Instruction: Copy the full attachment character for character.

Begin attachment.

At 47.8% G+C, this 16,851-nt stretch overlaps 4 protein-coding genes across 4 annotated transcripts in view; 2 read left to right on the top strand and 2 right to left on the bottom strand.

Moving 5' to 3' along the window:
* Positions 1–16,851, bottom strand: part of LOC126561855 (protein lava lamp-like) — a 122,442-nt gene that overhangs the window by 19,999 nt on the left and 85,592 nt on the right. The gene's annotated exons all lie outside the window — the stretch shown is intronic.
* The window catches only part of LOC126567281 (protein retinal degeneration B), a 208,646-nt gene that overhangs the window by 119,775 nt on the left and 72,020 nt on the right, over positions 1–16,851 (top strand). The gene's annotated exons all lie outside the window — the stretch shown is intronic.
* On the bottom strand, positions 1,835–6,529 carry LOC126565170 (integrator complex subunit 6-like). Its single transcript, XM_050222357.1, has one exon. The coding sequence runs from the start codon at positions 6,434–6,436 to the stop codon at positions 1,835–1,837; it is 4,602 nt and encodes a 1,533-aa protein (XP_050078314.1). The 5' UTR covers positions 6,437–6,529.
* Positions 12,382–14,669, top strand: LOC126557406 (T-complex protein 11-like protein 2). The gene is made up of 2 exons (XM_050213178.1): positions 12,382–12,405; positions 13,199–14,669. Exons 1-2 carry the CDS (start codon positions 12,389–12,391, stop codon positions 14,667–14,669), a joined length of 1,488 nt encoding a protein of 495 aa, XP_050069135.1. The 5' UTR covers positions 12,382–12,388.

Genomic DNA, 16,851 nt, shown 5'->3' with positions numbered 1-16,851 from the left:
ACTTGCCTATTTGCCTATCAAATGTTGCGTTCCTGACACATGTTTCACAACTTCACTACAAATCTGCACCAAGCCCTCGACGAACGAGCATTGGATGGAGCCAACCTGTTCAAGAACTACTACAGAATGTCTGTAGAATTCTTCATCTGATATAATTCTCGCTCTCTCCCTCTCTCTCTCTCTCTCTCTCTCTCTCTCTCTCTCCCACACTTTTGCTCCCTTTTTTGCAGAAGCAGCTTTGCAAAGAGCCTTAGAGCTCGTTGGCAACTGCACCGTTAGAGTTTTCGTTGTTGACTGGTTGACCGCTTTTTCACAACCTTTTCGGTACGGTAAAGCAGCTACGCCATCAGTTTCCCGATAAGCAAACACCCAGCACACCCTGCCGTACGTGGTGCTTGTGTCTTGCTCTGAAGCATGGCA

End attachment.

At 47.8% G+C, this 16,851-nt stretch overlaps 4 protein-coding genes across 4 annotated transcripts in view; 2 read left to right on the top strand and 2 right to left on the bottom strand.

Moving 5' to 3' along the window:
* Positions 1–16,851, bottom strand: part of LOC126561855 (protein lava lamp-like) — a 122,442-nt gene that overhangs the window by 19,999 nt on the left and 85,592 nt on the right. The gene's annotated exons all lie outside the window — the stretch shown is intronic.
* The window catches only part of LOC126567281 (protein retinal degeneration B), a 208,646-nt gene that overhangs the window by 119,775 nt on the left and 72,020 nt on the right, over positions 1–16,851 (top strand). The gene's annotated exons all lie outside the window — the stretch shown is intronic.
* On the bottom strand, positions 1,835–6,529 carry LOC126565170 (integrator complex subunit 6-like). Its single transcript, XM_050222357.1, has one exon. The coding sequence runs from the start codon at positions 6,434–6,436 to the stop codon at positions 1,835–1,837; it is 4,602 nt and encodes a 1,533-aa protein (XP_050078314.1). The 5' UTR covers positions 6,437–6,529.
* Positions 12,382–14,669, top strand: LOC126557406 (T-complex protein 11-like protein 2). The gene is made up of 2 exons (XM_050213178.1): positions 12,382–12,405; positions 13,199–14,669. Exons 1-2 carry the CDS (start codon positions 12,389–12,391, stop codon positions 14,667–14,669), a joined length of 1,488 nt encoding a protein of 495 aa, XP_050069135.1. The 5' UTR covers positions 12,382–12,388.

Genomic DNA, 16,851 nt, shown 5'->3' with positions numbered 1-16,851 from the left:
ACTTGCCTATTTGCCTATCAAATGTTGCGTTCCTGACACATGTTTCACAACTTCACTACAAATCTGCACCAAGCCCTCGACGAACGAGCATTGGATGGAGCCAACCTGTTCAAGAACTACTACAGAATGTCTGTAGAATTCTTCATCTGATATAATTCTCGCTCTCTCCCTCTCTCTCTCTCTCTCTCTCTCTCTCTCTCTCTCCCACACTTTTGCTCCCTTTTTTGCAGAAGCAGCTTTGCAAAGAGCCTTAGAGCTCGTTGGCAACTGCACCGTTAGAGTTTTCGTTGTTGACTGGTTGACCGCTTTTTCACAACCTTTTCGGTACGGTAAAGCAGCTACGCCATCAGTTTCCCGATAAGCAAACACCCAGCACACCCTGCCGTACGTGGTGCTTGTGTCTTGCTCTGAAGCATGGCA